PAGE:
Alright chicas, we've all been there: irritability, bloat, anxiety, depression, cramps, body aches, food cravings, discombobulation, discomfort, etc. PMS is a condition many of us deal with and it's never fun. It can be especially unpleasant because unfortunately, life doesn't stop when PMS hits: many of us (okay, most of us) still have to go to work, care for our families, and keep up with whatever day-to-day tasks we've taken on. It feels like we can't skip a beat even when our bodies are begging for R&R. One of the toughest parts about having PMS is that no one else can see it - other ladies can empathize, but it's an invisible condition that continues to plague us every month. Unless we verbalize our discomfort (which ends up making our friends and loved ones also miserable), we suffer in silence.
Well - I'm not here to tell you that the suffering is over; rather, I can offer some basic yoga postures that can help alleviate symptoms and provide relief when you need it the most. For those of you who practice yoga on the regular, it will be easy to incorporate these poses into your existing home practice. For those of you who are new to yoga, find comfort in knowing that these 15-20 minutes you spend on your mat each day leading up to the beginning of your cycle will soothe and comfort you when it feels like your body is trying to kill you.
Yoga for PMS
- Child's Pose (Balasana): Begin here. Bring your big toes to touch and separate your knees at a width that is comfortable for you. Try and send the breath into your low back and hips. This pose is a great starting place as the forehead can rest on the floor (or a yoga block). Child's Pose opens up the hips, lower back, and helps relieve stress and fatigue. Stay for several long, deep and soothing breaths.
- Cow Pose (Bitilasana): This pose is a common warm-up in many yoga classes. Experiment with movement in the spine here: this pose alleviates spine tension and massages internal organs, increasing blood flow to the areas that are affected by PMS discomfort. Move through a few cycles of inhales and exhales as you tilt the pelvis, experimenting with spine mobility.
- Half Lord of the Fishes Pose (Ardha Matsyendrasana): This pose is great for menstrual discomfort because it allows a large portion of the upper body to stretch and lengthen at once while massaging internal organs. This pose increases energy and relives fatigue. Great for backaches especially, hold this pose on each side for 4-5 long, deep breaths.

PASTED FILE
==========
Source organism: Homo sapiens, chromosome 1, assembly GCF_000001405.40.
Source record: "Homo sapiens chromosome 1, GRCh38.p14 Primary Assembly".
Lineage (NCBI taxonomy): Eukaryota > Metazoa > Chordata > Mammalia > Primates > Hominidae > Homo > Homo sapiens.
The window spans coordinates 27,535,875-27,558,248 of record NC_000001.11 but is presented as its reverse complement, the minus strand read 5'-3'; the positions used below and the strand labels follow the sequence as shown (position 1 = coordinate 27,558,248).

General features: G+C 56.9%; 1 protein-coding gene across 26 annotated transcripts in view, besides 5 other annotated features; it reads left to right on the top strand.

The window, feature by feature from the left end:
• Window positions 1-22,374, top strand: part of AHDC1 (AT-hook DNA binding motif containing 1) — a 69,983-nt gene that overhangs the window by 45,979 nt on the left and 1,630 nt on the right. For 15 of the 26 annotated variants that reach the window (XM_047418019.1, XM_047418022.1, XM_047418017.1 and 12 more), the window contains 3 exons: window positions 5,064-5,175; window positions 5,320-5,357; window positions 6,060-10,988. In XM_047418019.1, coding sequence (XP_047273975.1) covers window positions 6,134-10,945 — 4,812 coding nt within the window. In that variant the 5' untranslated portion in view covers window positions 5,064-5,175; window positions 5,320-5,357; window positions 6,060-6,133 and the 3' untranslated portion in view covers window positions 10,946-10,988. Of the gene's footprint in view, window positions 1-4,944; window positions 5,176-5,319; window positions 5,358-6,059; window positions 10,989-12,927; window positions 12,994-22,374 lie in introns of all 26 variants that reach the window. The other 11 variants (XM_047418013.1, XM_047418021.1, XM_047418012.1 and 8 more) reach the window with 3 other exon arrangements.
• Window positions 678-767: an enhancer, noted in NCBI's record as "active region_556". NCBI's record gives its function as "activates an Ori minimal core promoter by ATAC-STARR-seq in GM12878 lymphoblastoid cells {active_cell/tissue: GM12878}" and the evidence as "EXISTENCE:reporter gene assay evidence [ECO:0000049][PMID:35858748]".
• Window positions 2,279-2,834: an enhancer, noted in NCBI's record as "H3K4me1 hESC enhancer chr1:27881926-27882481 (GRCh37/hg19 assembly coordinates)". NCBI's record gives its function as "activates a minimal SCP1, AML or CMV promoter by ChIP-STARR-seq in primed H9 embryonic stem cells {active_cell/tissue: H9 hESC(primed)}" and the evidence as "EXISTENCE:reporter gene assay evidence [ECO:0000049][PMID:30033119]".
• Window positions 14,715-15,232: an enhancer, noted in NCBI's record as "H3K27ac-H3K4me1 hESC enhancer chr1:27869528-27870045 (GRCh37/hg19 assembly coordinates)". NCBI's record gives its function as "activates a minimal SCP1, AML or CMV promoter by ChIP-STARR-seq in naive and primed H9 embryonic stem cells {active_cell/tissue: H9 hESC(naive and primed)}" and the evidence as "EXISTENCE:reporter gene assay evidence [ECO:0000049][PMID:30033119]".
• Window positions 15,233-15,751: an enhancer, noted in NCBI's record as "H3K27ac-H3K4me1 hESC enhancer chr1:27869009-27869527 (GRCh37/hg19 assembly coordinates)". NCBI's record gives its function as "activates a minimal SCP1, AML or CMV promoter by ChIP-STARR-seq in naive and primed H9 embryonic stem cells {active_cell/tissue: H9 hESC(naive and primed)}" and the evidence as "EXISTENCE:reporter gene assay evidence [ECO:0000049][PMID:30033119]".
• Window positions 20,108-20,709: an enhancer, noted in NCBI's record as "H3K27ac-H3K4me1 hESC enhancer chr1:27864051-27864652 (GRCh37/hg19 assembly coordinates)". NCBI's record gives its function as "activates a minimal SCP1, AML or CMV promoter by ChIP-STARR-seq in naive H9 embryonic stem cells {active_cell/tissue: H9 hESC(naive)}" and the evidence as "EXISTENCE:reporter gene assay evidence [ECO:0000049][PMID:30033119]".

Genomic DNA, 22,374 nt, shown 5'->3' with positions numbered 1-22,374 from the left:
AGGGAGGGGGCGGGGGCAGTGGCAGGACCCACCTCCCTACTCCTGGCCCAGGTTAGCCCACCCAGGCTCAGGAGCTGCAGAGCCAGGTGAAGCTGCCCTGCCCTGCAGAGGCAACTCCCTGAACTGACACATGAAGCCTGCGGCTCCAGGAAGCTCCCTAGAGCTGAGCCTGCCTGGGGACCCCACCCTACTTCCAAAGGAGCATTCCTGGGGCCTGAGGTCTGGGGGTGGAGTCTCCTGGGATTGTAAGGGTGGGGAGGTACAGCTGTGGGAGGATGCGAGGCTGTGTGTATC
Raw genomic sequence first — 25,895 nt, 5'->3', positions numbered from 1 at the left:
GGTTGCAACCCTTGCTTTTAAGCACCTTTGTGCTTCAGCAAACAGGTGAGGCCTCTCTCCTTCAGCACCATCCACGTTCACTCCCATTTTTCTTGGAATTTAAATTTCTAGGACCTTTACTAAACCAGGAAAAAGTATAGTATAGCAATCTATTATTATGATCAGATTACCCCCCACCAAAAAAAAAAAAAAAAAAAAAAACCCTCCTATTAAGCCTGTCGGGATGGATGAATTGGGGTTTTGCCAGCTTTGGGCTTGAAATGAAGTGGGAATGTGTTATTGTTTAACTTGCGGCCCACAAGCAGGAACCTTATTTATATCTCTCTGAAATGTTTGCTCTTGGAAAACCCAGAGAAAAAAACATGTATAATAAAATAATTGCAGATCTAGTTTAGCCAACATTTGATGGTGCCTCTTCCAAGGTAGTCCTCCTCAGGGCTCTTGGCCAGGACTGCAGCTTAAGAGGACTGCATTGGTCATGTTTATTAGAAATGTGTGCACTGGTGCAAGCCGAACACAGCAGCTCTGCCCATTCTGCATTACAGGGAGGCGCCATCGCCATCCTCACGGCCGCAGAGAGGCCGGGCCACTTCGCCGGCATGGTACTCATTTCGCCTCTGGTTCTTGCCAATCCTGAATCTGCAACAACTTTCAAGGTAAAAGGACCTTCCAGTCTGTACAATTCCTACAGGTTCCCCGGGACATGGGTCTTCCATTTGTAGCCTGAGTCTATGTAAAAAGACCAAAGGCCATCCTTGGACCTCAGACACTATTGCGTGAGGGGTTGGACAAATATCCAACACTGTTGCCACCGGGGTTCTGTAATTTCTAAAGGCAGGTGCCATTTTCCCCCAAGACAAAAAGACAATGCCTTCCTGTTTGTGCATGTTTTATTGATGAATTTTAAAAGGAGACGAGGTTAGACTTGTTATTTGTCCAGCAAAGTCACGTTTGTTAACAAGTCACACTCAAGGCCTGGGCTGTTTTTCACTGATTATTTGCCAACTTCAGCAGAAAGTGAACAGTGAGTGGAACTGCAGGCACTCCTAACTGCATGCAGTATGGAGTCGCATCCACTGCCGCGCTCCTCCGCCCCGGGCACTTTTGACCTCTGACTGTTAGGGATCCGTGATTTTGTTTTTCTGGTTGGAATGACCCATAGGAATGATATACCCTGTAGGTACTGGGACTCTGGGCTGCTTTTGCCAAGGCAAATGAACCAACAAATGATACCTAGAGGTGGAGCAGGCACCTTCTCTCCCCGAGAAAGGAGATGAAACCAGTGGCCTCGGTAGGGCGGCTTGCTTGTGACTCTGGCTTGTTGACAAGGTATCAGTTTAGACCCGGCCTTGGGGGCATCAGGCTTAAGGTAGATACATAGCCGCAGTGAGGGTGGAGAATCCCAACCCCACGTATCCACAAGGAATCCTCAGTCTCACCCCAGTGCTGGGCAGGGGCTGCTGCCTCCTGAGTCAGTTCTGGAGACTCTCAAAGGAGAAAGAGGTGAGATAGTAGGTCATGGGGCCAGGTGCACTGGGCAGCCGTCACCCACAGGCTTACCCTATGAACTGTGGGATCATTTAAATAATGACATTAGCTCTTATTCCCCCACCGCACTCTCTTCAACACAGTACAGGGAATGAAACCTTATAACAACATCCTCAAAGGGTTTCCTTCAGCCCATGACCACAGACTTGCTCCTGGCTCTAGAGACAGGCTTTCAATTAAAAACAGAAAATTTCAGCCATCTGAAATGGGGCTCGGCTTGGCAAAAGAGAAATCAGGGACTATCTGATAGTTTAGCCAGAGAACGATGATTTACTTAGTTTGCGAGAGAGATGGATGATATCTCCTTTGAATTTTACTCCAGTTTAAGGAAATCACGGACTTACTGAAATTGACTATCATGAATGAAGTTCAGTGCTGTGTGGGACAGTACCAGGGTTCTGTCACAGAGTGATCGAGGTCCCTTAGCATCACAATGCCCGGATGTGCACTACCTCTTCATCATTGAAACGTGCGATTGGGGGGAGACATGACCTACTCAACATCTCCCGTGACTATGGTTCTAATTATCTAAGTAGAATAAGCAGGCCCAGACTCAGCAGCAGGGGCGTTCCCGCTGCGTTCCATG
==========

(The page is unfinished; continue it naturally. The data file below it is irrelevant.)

- Locust Pose (Salabasana): Prone postures such as Locust Pose are great for menstrual discomfort because they stimulate all of the abdominal organs, increasing blood flow and moving stagnant energy that causes the pain we hate so much. Additionally, this pose strengthens the upper back so you'll be able to stand taller, which is said to be associated with increased confidence. Stay here for 4-5 breaths.
- Bow Pose (Dhanurasana): Again with the prone pose benefits, the abdominal muscles are stimulated here and blood flow is increased. This pose is great for lengthening all of the muscles that can become sore and uncomfortable during the week leading up to your cycle. If you cant reach your ankles, use a yoga strap or a belt and loop it around your feet. Pain is not gain in yoga: listen to your body and skip any postures that don't provide relief. Stay in the pose for 4-5 breaths.
- Reclined Bound Angle Pose (Supta Baddha Konasana): Now that you've stimulated all of the abdominal organs through belly-down backbends, it's time to bring in the therapeutic benefits. The ovaries and uterus love this pose. If it helps your lower back, find pillows to place under each knee. Try to visualize your entire body settling into the ground beneath you in this pose, allowing rejuvenation and restoration to wash over you. Stay here for 9-10 long, soothing breaths.
- Legs Up The Wall Pose (Viparita Karani): According to many ancient yoga texts, this pose is known to "cure all that ails you", by flushing the blood from your legs and restoring energy to the rest of your body. If you're going to only practice one pose from this sequence, let this be it. This pose soothes the mind and restores stress, anxiety and depression. As shown in the photo, use a pillow or a yoga block and allow your legs to rest against a wall. Stay here for 10-20 long, deep breaths. When you come out of this pose, bring your knees into your chest and slowly roll to your side, resting your head on your arm before moving on to the rest of your day.
Other Helpful PMS Tips
- Eat well. Now is not the time to give into your sugar and salt cravings: nourish your body with detoxifying nutrients from vegetables & fruits and your PMS will eventually decrease.
- Listen to your body. Give it what it needs and you will overcome your PMS symptoms with greater success and less stress. That might mean leaving the dishes for tomorrow and parking it on the couch for an afternoon. Remember to take care of yourself so that you can take care of others.
- Breathe. Even if you choose not to practice yoga, deepen your breath and try and stay mindful throughout your day. If you are low on energy, utilizing deep breaths can help you overcome anxiety and overcome stressful situations.
Ancient yoga texts and traditions honor a woman's cycle and highly suggest rest and relaxation right at the beginning of your cycle (or the first day or two after your period begins): no asana practice, just self-care. The hustle-bustle of today's society doesn't always allow for this, but on the first day of our cycle it really is a good idea to take a break from all things physical: if yoga is your exercise, that means taking a break from asana. If you're a runner, choose a cup of tea and a book on the couch over your daily run. If you're a cross-fitter, remember that you will survive if you don't get your WOD in when good ol' Aunt Flow pays her visit. Your body will thank you.
Take care of yourselves, ladies!